Êíèãà: The Human Age
Wild Heart, Anthropocene Mind
Apps for Apes
Wild Heart, Anthropocene Mind
Knee-deep in the blizzard of 1978, when wind-whipped sails of snow tacked across Lake Cayuga, and the streets looked like a toboggan run, I was a student in upstate New York. Despite the weather, classes met, and scientists with souls luminous as watch dials were talking about nuclear winter, the likely changes in Earth’s climate in the aftermath of a nuclear war: the sun white cotton in a perishable sky, dust clouds thickening over the Earth, plants forgetting how to green, summer beginning at twenty below zero, and then the seasons failing all living things. It seemed a possible scenario, since in Washington and Moscow, politicians were outdaring each other with playground bravado. This was the first time I’d heard my elders suggesting that we were now capable of unraveling the whole atmosphere shrouding Earth, and I was both wonder-struck and worried.
Only moments before, in geological time, we were speechless shadows on the savanna, foragers and hunters of small game. How had we become such a planetary threat? As the lectures and snow squalls ebbed, we students seemed small radiant forms in a vast white madness.
A quarter of a century later, Nobel laureate Paul Crutzen (who discovered the hole in the ozone layer and first introduced the idea of nuclear winter) stepped onto the world stage again, arguing that we’ve become such powerful agents of planetary change that we need to rename the geological age in which we live. Elite scientists from many nations agreed, and a distinguished panel at the Geological Society of London (the official arbiter of the geologic time scale) began weighing the evidence and working to update the name of our epoch from its rocky designation, Holocene (“Recent Whole”), to one that recognizes, for the first time, our unparalleled dominion over the whole planet, Anthropocene—the Human Age.
By international agreement, geologists divide Earth’s environmental history into phases, based on ruling empires of rock, ocean, and life; it’s similar to how we use “Elizabethan” and other royal dynasties to denote periods of human history. Deep ice cores in the Antarctic tell us of ancient atmospheres, fossil remains reveal ancient oceans and life forms, and more is written in silt and cataloged in stone. Previous periods, like the Jurassic, which we identify with dinosaurs, lasted millions of years, and we sometimes cleave them into smaller units, as changing epochs and eras slide into view. Each one adds a thread, however thin, to the tapestry. How wide a stripe will we leave in the fossil record?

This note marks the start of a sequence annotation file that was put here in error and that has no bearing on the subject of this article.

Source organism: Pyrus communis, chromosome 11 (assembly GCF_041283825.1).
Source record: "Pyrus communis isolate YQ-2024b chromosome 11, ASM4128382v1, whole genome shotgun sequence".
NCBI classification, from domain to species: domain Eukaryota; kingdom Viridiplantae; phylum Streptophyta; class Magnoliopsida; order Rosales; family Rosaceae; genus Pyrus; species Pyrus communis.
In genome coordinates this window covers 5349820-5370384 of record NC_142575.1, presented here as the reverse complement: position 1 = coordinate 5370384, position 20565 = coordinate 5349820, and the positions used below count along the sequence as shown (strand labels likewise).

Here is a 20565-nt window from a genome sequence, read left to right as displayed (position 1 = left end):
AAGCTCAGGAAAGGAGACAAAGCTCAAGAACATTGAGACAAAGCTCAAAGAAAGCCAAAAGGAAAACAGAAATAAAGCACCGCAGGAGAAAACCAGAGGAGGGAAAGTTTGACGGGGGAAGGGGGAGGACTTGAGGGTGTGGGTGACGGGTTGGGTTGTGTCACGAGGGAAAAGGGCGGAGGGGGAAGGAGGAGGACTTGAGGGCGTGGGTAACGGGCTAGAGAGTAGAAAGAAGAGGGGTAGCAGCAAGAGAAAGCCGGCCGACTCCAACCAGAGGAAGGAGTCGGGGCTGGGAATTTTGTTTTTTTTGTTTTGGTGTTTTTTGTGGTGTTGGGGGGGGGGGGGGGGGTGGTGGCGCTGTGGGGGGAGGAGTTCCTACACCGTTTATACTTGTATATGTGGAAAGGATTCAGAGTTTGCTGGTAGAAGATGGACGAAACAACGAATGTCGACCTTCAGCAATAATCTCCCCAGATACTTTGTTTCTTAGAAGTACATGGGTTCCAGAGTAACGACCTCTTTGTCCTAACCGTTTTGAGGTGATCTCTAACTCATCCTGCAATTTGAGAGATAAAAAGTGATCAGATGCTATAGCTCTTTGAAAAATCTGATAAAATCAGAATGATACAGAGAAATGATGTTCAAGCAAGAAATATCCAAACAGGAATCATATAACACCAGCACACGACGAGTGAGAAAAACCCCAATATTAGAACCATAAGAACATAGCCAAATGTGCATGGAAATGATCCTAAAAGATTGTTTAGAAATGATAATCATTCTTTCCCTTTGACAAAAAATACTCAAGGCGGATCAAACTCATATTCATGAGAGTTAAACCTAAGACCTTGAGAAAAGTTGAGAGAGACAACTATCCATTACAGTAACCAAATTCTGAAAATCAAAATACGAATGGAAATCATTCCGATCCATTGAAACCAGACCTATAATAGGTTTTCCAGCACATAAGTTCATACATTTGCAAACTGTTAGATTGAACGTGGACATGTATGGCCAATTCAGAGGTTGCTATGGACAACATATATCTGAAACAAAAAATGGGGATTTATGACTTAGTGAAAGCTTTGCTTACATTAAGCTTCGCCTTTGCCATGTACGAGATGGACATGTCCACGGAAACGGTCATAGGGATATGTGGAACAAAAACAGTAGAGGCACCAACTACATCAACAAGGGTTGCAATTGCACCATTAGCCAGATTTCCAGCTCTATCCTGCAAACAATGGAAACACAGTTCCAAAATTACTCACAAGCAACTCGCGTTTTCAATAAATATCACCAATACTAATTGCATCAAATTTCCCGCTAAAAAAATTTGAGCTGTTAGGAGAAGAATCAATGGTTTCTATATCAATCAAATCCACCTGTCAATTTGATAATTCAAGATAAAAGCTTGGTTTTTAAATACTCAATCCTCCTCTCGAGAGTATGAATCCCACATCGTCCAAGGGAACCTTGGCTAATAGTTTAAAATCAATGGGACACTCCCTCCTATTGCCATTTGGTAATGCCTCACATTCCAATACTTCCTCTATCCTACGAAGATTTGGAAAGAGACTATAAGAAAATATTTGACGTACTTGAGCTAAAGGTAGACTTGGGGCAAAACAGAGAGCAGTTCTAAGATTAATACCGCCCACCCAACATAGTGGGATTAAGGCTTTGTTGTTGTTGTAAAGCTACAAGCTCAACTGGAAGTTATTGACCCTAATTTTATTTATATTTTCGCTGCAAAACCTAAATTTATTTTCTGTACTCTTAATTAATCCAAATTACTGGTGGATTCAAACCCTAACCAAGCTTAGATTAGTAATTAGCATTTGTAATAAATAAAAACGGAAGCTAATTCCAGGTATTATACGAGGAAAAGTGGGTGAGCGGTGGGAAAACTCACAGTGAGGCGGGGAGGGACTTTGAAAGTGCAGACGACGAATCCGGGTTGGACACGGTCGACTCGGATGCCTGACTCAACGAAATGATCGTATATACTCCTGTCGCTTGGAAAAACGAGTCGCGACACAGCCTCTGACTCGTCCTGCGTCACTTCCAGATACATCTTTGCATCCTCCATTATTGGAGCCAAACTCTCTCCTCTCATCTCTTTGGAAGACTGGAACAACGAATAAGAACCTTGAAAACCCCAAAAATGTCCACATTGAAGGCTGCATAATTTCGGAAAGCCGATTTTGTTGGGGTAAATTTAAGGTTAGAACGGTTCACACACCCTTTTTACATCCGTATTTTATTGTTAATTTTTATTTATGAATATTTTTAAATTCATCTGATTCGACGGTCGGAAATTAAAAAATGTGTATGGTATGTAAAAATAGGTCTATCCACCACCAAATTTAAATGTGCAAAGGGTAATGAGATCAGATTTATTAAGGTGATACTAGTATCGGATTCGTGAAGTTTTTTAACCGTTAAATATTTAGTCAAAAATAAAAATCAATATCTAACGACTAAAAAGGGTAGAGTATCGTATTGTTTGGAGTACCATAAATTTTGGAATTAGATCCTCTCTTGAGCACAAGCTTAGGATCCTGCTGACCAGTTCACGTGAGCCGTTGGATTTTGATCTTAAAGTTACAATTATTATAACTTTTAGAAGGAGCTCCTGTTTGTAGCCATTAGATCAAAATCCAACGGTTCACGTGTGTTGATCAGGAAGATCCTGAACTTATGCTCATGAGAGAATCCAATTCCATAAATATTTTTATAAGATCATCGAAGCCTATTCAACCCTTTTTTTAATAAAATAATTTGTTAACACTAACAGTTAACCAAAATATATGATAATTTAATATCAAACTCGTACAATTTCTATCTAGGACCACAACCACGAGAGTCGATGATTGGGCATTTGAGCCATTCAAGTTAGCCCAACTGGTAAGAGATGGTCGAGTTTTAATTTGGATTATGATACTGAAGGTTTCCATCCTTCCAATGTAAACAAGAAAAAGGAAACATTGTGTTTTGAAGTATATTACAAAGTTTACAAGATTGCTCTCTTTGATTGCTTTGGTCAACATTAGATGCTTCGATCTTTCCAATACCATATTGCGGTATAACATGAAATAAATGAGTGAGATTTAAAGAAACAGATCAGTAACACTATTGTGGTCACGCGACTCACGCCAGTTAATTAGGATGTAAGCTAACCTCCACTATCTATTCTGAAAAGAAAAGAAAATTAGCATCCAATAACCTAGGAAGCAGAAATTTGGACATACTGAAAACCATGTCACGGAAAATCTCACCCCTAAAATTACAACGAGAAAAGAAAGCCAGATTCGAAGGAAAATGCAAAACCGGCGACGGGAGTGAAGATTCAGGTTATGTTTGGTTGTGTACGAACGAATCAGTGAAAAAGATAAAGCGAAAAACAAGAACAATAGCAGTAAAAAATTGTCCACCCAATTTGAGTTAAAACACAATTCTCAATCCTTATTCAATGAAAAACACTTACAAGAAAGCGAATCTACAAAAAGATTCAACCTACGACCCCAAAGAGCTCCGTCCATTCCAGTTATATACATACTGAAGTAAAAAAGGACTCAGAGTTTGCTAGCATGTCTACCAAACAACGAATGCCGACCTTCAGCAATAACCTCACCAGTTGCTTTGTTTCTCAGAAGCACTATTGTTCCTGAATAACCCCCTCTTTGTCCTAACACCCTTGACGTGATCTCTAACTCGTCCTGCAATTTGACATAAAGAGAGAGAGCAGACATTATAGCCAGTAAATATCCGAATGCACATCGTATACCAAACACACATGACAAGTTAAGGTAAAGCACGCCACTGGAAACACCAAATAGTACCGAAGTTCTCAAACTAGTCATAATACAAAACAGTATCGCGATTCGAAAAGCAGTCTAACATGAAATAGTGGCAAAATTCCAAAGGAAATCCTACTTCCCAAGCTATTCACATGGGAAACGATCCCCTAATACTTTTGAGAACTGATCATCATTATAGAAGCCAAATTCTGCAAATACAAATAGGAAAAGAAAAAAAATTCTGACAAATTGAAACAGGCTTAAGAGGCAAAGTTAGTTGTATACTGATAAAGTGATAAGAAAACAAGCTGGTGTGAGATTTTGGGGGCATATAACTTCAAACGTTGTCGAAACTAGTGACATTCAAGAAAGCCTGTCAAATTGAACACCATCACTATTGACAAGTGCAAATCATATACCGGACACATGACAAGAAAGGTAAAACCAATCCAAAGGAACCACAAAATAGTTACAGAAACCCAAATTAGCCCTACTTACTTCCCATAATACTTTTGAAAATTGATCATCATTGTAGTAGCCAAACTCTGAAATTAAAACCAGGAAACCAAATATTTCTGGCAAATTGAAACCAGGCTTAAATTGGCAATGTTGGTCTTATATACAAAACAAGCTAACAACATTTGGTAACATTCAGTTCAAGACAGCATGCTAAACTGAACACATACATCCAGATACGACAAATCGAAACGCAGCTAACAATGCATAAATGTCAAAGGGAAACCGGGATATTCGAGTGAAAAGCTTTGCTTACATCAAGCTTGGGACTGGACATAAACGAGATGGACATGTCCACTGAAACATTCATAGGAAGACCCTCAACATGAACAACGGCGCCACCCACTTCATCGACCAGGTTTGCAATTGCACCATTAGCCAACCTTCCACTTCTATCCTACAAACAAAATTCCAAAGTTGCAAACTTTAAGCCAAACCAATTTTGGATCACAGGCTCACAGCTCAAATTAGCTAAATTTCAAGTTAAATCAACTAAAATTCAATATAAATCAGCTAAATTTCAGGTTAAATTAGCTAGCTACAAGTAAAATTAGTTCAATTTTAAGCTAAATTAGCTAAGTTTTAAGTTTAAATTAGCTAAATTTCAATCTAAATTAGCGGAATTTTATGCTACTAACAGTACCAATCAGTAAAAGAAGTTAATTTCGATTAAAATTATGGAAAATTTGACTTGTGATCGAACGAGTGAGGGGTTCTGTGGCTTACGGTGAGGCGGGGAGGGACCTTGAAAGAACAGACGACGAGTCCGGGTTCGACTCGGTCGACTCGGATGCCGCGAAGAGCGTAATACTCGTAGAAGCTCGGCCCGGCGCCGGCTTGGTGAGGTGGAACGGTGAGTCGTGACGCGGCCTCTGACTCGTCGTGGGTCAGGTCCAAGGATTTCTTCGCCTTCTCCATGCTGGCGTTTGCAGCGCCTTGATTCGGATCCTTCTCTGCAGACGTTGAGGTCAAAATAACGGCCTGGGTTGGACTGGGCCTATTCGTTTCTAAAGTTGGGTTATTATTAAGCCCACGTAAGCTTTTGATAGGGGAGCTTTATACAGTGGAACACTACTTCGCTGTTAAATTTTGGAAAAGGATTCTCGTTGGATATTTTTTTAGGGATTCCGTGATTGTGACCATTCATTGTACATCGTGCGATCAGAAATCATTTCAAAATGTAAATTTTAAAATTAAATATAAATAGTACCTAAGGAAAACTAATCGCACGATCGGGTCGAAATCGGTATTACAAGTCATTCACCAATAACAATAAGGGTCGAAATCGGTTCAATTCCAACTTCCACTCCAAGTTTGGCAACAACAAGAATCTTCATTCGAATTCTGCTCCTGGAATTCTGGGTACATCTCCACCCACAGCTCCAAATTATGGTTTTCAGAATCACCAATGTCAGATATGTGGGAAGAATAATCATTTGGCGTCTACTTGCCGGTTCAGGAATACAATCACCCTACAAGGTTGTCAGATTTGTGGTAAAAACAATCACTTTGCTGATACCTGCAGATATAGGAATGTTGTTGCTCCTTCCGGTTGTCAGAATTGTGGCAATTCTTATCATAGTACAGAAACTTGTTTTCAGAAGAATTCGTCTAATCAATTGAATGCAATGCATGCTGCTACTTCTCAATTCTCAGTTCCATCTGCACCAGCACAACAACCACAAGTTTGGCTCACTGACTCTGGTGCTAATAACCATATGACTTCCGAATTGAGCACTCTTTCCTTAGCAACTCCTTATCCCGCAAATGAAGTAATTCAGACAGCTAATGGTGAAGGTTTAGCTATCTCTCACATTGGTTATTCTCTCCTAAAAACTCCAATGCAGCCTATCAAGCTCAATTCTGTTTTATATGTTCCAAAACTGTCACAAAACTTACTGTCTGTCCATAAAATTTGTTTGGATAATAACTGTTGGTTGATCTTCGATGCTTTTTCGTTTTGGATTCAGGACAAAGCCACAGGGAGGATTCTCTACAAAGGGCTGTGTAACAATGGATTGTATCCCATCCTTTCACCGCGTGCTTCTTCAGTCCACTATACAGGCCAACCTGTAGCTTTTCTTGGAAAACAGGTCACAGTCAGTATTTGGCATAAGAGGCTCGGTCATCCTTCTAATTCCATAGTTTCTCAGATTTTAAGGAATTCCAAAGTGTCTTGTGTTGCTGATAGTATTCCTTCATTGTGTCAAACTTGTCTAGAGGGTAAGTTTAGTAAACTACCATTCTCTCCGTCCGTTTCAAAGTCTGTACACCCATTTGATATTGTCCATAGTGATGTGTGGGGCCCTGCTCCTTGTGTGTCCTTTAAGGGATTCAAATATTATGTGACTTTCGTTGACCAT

PEOPLE WHO ARE recognizably human have walked the Earth for roughly two hundred thousand years. During those millennia, we survived by continuously adapting to our fickle environment. We braved harsh weathers and punishing landscapes, and feared animals much fiercer than we were, bowing to nature, whose spell overwhelmed us, whose magnificence humbled us, and around which we anxiously rigged our lives. After a passage of time too long to fully imagine, and too many impression-mad lives to tally, we began rebelling against the forces of nature. We grew handy, resourceful, flexible, clever, cooperative. We captured fire, chipped tools, hewed spears and needles, coined language and spent it everywhere we roamed. And then we began multiplying at breathtaking speed.
In the year 1000 BC, the entire world population was just 1 million. By AD 1000 it was 300 million. In 1500, it had grown to 500 million. Since then we’ve started reproducing exponentially. The world population has quadrupled since 1870. According to the BBC News website, when I was born, on October 7, 1948, I became the 2,490,398,416th person alive on Earth and the 75,528,527,432nd person to have lived since history began. In the Middle Ages, we were still able to count people in millions. Today there are 7 billion of us. As the biologist E. O. Wilson says, “The pattern of human population growth in the twentieth century was more bacterial than primate.” According to Wilson, the human biomass is now a hundred times greater than that of any other large animal species that has ever existed on Earth. In our cities 3.2 billion people crowd together, and urban planners predict that by the year 2050 nearly two-thirds of the world’s projected 10 billion people will be city-dwellers.